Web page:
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CGD in the News

February 4, 2019

Before Trump’s State of the Union, a Look at How Last Year’s Promises Fared (The New York Times)

From the article:

In his first State of the Union address last year, President Trump outlined his vision for an “America first” approach to overhauling the immigration system, revitalizing manufacturing and prioritizing national interests abroad.

As Mr. Trump prepares to deliver his second address on Tuesday, which is also expected to highlight the president’s immigration agenda, here’s an assessment of his progress on the promises he made last year.

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Foreign policy

THE PROMISE: “That is why, tonight, I am asking the Congress to pass legislation to help ensure American foreign-assistance dollars always serve American interests, and only go to America’s friends.”

Status: Unfulfilled.

Congress ignored Mr. Trump’s calls to drastically reduce foreign aid, instead approving budgets that included billions more than the president had requested, and made no significant changes to foreign aid policy.

Sarah Rose, an analyst at the Center for Global Development, said the administration had been constrained by Congress — and its own “fundamental inconsistency” in funneling money to friends and allies while simultaneously giving aid to countries that might not otherwise receive it in order to counter China’s influence.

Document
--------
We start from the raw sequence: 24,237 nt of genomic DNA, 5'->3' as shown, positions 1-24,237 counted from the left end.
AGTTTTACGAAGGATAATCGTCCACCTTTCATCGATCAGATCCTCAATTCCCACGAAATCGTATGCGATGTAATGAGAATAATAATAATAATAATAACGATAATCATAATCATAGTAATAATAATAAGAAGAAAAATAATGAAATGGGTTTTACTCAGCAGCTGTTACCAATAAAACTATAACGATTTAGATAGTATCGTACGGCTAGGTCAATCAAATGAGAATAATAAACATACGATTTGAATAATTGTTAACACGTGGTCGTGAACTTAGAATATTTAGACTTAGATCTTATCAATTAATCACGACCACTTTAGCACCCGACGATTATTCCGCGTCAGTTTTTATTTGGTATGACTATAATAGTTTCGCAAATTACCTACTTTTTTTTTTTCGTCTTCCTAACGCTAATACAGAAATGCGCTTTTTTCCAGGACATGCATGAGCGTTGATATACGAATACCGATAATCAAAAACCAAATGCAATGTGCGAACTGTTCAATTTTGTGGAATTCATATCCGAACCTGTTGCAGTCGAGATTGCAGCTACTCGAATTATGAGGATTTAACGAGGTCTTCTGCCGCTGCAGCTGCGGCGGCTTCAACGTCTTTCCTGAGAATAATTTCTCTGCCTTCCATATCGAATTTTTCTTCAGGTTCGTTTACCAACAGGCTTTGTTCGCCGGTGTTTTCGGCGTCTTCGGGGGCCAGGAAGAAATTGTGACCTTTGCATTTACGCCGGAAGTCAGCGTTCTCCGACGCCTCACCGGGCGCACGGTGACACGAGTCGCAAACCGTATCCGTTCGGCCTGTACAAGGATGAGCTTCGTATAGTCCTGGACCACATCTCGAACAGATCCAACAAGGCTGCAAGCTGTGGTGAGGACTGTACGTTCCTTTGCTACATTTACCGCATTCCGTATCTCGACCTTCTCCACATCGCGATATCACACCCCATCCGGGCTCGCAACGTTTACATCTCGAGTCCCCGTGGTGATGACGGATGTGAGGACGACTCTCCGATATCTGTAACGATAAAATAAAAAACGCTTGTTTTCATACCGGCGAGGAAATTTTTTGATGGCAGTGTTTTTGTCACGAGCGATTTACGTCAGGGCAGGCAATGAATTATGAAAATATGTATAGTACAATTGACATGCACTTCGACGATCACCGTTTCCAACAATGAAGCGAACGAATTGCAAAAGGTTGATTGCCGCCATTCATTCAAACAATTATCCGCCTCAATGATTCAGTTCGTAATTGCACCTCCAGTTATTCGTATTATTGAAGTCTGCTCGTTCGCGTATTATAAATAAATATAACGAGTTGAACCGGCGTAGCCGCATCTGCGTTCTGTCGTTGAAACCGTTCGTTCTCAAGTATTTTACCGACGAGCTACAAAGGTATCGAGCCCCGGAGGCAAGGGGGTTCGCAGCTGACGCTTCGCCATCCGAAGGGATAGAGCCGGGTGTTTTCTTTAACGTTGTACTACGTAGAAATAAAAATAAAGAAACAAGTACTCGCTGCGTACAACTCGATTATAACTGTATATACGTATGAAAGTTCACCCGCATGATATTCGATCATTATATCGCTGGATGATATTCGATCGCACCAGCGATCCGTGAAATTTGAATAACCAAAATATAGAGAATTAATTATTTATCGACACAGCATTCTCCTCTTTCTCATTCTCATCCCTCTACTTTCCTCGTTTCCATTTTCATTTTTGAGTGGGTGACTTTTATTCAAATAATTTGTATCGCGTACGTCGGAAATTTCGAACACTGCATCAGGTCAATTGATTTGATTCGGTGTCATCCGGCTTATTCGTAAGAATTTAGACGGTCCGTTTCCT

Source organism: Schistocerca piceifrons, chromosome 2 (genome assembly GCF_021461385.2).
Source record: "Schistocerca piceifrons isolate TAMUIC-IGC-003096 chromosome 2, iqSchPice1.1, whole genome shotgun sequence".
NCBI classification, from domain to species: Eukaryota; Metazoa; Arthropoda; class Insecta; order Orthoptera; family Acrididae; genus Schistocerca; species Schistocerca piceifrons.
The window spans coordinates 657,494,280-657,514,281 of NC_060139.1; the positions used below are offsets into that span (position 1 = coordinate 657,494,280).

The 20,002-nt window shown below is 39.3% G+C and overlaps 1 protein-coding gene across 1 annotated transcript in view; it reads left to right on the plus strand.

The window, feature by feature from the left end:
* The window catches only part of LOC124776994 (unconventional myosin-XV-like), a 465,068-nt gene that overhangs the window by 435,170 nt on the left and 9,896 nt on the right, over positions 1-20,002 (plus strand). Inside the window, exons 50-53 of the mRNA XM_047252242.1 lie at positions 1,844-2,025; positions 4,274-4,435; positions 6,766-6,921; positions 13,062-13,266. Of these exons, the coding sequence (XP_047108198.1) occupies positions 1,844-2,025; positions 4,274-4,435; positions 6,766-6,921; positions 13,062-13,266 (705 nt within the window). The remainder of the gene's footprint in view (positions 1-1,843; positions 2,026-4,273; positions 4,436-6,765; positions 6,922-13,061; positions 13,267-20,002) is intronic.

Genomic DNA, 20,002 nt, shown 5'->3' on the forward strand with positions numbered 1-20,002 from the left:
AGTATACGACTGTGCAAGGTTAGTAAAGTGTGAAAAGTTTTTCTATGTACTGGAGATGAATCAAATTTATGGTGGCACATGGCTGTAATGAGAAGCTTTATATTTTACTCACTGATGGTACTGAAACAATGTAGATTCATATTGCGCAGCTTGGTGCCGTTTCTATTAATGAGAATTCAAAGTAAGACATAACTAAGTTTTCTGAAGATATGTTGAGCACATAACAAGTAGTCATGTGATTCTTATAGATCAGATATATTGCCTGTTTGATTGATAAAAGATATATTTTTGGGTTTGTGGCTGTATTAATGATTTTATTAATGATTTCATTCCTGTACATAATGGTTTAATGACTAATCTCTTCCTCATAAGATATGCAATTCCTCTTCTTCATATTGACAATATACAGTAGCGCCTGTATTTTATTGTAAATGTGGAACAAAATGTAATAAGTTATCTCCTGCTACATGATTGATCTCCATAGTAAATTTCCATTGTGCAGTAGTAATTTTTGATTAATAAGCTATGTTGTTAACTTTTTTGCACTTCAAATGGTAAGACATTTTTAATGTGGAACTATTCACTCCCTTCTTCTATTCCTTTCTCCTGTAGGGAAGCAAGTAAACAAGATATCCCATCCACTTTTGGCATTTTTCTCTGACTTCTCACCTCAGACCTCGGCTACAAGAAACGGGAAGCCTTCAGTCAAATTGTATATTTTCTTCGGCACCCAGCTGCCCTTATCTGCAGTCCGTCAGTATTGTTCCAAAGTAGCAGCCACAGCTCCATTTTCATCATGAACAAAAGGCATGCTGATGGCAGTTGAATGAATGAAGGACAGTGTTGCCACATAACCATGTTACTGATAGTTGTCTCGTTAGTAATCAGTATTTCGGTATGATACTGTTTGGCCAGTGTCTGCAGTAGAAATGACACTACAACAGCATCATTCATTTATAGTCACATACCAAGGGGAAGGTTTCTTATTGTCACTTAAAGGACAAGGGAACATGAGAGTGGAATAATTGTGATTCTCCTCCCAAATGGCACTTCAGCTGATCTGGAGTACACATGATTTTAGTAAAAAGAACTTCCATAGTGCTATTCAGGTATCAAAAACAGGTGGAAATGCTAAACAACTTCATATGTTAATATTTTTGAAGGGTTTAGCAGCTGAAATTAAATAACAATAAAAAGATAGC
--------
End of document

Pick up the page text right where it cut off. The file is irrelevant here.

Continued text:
Mr. Trump has threatened to cut off aid to Central American countries over migrant caravans, and Nikki R. Haley, the former ambassador to the United Nations, had proposed making aid contingent on support for American-backed policies at the United Nations.

Yet the amount of assistance given to Honduras, Guatemala and El Salvador has been typical. And while the United States did end funding for Palestinian refugees in August, it did not follow through on withholding aid from countries that voted for a United Nations resolution condemning Mr. Trump’s decision to recognize Jerusalem as the capital of Israel, said Jeremy Konyndyk, a former director of the foreign disaster assistance program at the United States Agency for International Development.

“The issue is that he made a promise that was well beyond his ability to accomplish,” Mr. Konyndyk said. “The president is not a monarch and can’t just do things unilaterally.”

September 17, 2018

A Lesson from Rwanda: Don't Confuse Scale with Impact (Nonprofit Chronicles)

By Marc Gunther 

From the article:

Ah, scale. Foundations, nonprofits, anti-poverty programs all pursue scale. Advice on how to scale abounds, in reports and articles like Getting to ScaleStrategies to Scale Up Social Programs and Three Things Every Growing Nonprofit Needs to Scale.

But scale is not impact. Indeed, there’s often tension between the two. “If you have $1 million to spend, do you want to target 1,000 people or 100 people?” asks Andrew Zeitlin, a development economist who teaches at Georgetown. Unintended consequences arise when governments or nonprofits try to serve too many people with too few dollars, as Zeitlin and Craig McIntosh of UC San Diego found when they did a study in Rwanda comparing a conventional USAID nutrition and sanitation program with a program that simply gives people cash, with no strings attached.

Their study is the first to be released as part of a bold new cash benchmarking initiative at USAID that I wrote about last week in the New York Times, under the headline Is Cash Better for Poor People Than Conventional Foreign Aid? Some coverage of their study, in Vox and Quartz, said, at least in the headlines, that “cash won,” and while that’s arguably true, the study’s findings were more complicated: It found that neither the nutrition program nor the equivalent dollars given away in cash did much good, but that a larger amount of cash had significant impact.